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Saturday, June 16, 2007

We Make an Offer on a Beach Cottage

Our only hesitation about buying Old Orchard Cottage? We weren't sure if this bay on the Northfork would have the white sand and waves as the ocean beaches of the Southfork we had grown to love. 

We shared this qualm with Diane Dunbar, the real estate agent who had shown us the cottage last weekend, and asked if we might test out the beach one weekend to see how we liked it. She and her husband George live year round in their home and are active in the home association and she thought that would be just fine. So we went to check it out.

Sunday, June 10, 2007

Old Orchard Cottage (Love!)

northfork 1929 fisherman's cottage

Mary and I had been summering on Long Island for almost 20 years, first on the Southfork. We'd had a sweet deal in the Hamptons as renters: An extended season for a low, low price - plus, more importantly, zero maintenance as the owners lived in the "big house" and took care of everything. Every summer had been devoted to the three B's: books, beach, and BBQ. We'd never even touched a blade of grass, except to spread a blanket to look at the stars.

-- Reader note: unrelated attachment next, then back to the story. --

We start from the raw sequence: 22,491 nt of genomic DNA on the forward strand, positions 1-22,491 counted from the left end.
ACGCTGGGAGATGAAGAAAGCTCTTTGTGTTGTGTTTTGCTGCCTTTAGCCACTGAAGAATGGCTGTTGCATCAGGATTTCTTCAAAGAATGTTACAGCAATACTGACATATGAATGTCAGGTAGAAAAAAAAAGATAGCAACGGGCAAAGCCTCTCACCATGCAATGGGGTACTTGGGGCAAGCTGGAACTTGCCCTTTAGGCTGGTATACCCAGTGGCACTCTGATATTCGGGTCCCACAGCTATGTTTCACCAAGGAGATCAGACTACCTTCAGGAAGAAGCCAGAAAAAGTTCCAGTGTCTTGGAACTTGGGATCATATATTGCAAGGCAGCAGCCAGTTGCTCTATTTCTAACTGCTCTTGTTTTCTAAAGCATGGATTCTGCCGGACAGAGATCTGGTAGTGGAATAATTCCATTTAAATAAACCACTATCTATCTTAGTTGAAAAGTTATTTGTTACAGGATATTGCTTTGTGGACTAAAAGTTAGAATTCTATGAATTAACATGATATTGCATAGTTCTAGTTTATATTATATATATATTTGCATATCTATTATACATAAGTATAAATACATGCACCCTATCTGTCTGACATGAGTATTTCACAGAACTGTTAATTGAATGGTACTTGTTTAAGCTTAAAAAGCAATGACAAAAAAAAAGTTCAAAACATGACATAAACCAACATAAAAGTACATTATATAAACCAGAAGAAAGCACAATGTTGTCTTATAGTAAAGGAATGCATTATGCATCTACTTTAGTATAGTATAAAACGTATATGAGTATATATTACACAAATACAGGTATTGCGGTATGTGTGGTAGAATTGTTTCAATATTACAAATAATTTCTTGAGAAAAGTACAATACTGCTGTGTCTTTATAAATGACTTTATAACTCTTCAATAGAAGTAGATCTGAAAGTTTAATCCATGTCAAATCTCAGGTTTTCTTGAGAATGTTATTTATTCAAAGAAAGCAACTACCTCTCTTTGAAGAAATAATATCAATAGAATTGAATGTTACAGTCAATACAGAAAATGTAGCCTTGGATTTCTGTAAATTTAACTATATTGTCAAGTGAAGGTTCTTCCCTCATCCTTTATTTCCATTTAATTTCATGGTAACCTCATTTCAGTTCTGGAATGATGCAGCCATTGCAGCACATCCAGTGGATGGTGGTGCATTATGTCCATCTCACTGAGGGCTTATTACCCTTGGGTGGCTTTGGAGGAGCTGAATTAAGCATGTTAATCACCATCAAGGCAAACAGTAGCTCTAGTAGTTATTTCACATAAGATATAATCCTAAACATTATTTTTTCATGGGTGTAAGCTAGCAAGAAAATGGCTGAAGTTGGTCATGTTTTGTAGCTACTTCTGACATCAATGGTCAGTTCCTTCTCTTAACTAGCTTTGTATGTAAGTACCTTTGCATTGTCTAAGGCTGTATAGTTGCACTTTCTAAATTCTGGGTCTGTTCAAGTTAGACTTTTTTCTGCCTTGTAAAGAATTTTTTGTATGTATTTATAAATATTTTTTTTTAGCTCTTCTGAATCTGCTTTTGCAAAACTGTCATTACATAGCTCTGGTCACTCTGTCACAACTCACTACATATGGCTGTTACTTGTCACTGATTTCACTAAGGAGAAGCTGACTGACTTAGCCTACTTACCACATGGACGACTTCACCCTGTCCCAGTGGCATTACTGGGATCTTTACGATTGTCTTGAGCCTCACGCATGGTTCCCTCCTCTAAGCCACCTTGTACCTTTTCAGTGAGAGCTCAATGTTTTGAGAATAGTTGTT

But there'd been this opportunity we'd missed a few years back to buy a little clapboard beach cottage in a community going co-op on the Northfork, amid the vineyards and potato fields. Right outside Greenport - a sweet little collection of 1930s cottages stood that had once housed brick workers from nearby brick cove foundry during hot summer months. Mary's sister Margaret, who did buy at Breezy Shores, ended up with a sweet deal, indeed. We'd visit her to catch up - and view her and Scott's latest renovations, as crappy panels were removed to reveal gorgeous original beadboard - and gaze out at the glittering water views from Adirondack chairs set on long, low porches, and mentally kick ourselves. 

So, maybe it was in the backs of our minds all along to look for a cottage of our own, I don't remember. What I do recall is that we saw it on a Sunday - a rainy Sunday in what had been a season of rainy Sundays. We'd exhausted our supply of fun rainy day things to do and as we were checking email we came upon a link from Margaret about a nearby cottage for sale. A small 1925 fisherman's cottage, it had been owned by only two families, the first owner a Baptist minister, who had it built. We went to take a look.